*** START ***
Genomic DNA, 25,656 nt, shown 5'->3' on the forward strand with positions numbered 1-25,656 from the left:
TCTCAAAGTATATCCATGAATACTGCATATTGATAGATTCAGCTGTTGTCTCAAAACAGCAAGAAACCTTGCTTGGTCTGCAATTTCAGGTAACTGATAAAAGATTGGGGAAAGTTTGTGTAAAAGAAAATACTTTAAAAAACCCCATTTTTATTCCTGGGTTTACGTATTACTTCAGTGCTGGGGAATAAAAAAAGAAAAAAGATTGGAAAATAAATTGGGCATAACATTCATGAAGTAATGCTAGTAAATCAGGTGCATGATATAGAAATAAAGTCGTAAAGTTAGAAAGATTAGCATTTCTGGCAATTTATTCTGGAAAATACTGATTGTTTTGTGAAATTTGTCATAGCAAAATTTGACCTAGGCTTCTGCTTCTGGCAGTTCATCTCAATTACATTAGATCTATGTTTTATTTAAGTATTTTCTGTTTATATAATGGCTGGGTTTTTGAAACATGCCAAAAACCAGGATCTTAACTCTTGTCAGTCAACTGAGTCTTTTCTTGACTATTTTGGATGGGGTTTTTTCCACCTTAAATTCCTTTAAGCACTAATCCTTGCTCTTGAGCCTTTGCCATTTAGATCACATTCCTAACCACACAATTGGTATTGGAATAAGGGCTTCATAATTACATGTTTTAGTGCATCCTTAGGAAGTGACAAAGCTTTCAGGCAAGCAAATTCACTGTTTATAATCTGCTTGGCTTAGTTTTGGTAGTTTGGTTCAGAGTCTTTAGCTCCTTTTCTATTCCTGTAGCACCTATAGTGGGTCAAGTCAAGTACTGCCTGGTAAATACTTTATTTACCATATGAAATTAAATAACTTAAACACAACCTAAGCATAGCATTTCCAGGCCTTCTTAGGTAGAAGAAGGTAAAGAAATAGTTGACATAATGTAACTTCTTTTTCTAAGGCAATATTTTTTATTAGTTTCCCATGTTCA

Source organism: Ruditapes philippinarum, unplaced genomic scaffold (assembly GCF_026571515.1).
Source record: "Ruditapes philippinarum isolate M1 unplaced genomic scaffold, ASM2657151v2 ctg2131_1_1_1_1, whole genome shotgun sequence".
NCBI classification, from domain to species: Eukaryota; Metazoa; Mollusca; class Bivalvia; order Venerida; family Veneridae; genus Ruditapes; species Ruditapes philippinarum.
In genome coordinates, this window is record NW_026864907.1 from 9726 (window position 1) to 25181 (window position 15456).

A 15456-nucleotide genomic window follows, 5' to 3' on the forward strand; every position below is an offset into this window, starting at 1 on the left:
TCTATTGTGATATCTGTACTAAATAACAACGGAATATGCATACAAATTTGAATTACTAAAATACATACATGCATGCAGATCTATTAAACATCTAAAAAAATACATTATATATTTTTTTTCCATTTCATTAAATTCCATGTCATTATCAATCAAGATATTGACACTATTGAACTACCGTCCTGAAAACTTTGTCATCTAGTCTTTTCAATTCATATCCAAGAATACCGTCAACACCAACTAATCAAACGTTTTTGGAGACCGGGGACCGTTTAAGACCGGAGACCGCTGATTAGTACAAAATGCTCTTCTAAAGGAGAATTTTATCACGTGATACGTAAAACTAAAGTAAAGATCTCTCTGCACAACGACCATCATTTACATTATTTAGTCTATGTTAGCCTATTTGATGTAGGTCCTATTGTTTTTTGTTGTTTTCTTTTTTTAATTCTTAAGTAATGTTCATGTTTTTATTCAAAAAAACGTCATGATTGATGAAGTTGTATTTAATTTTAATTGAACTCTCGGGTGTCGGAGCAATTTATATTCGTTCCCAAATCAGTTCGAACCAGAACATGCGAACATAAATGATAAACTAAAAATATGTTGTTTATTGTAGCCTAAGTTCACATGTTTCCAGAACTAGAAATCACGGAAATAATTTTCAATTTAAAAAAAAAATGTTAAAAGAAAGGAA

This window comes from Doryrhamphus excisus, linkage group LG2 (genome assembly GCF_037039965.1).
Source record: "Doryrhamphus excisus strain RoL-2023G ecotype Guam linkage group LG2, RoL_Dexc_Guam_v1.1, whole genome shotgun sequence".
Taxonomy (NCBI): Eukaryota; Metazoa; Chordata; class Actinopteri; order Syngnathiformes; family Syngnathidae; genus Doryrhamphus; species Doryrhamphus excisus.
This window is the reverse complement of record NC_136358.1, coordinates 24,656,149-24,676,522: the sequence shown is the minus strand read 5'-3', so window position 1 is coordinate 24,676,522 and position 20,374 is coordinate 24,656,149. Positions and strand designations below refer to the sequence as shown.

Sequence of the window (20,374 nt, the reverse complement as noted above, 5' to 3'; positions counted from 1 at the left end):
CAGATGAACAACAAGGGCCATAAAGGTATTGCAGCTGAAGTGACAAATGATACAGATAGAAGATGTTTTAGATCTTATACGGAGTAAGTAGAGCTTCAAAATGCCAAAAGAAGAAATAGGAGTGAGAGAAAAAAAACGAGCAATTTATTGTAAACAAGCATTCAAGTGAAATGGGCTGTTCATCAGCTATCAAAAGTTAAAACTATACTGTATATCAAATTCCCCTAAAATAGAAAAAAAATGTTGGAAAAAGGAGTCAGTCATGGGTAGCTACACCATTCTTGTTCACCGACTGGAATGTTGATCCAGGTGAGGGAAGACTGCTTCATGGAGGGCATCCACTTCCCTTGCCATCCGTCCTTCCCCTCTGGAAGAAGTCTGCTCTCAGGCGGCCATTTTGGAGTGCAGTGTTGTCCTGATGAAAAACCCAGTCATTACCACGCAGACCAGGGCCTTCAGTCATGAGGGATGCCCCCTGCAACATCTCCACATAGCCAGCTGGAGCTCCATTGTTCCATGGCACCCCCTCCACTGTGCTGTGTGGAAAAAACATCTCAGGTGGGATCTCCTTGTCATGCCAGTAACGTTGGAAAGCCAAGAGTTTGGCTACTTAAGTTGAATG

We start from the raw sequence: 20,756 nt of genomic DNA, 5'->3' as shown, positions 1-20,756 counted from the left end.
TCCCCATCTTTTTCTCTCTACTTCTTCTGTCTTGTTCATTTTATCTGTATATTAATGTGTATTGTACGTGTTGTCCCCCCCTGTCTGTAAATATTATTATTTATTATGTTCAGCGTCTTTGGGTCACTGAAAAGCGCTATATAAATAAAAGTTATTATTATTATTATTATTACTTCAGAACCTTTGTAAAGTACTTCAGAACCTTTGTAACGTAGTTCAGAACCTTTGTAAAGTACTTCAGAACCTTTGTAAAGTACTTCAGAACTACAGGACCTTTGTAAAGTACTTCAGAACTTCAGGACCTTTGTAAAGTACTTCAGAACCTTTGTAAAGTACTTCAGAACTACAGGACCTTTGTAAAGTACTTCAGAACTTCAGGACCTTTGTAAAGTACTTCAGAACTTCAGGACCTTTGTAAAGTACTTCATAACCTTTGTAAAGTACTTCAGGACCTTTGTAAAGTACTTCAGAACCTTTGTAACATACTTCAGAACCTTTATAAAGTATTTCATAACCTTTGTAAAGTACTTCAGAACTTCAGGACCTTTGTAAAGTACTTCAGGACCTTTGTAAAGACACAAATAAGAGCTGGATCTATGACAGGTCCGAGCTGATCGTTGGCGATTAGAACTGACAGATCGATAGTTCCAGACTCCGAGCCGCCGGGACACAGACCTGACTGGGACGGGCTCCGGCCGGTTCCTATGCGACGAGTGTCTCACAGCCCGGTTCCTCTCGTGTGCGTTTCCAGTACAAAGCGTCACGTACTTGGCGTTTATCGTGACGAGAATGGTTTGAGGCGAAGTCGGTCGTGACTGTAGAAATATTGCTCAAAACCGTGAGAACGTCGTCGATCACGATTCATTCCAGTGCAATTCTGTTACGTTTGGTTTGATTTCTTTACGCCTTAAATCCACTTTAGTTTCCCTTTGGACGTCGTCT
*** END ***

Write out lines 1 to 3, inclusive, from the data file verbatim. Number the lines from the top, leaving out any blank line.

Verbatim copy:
Genomic DNA, 25,656 nt, shown 5'->3' on the forward strand with positions numbered 1-25,656 from the left:
TCTCAAAGTATATCCATGAATACTGCATATTGATAGATTCAGCTGTTGTCTCAAAACAGCAAGAAACCTTGCTTGGTCTGCAATTTCAGGTAACTGATAAAAGATTGGGGAAAGTTTGTGTAAAAGAAAATACTTTAAAAAACCCCATTTTTATTCCTGGGTTTACGTATTACTTCAGTGCTGGGGAATAAAAAAAGAAAAAAGATTGGAAAATAAATTGGGCATAACATTCATGAAGTAATGCTAGTAAATCAGGTGCATGATATAGAAATAAAGTCGTAAAGTTAGAAAGATTAGCATTTCTGGCAATTTATTCTGGAAAATACTGATTGTTTTGTGAAATTTGTCATAGCAAAATTTGACCTAGGCTTCTGCTTCTGGCAGTTCATCTCAATTACATTAGATCTATGTTTTATTTAAGTATTTTCTGTTTATATAATGGCTGGGTTTTTGAAACATGCCAAAAACCAGGATCTTAACTCTTGTCAGTCAACTGAGTCTTTTCTTGACTATTTTGGATGGGGTTTTTTCCACCTTAAATTCCTTTAAGCACTAATCCTTGCTCTTGAGCCTTTGCCATTTAGATCACATTCCTAACCACACAATTGGTATTGGAATAAGGGCTTCATAATTACATGTTTTAGTGCATCCTTAGGAAGTGACAAAGCTTTCAGGCAAGCAAATTCACTGTTTATAATCTGCTTGGCTTAGTTTTGGTAGTTTGGTTCAGAGTCTTTAGCTCCTTTTCTATTCCTGTAGCACCTATAGTGGGTCAAGTCAAGTACTGCCTGGTAAATACTTTATTTACCATATGAAATTAAATAACTTAAACACAACCTAAGCATAGCATTTCCAGGCCTTCTTAGGTAGAAGAAGGTAAAGAAATAGTTGACATAATGTAACTTCTTTTTCTAAGGCAATATTTTTTATTAGTTTCCCATGTTCA

Source organism: Ruditapes philippinarum, unplaced genomic scaffold (assembly GCF_026571515.1).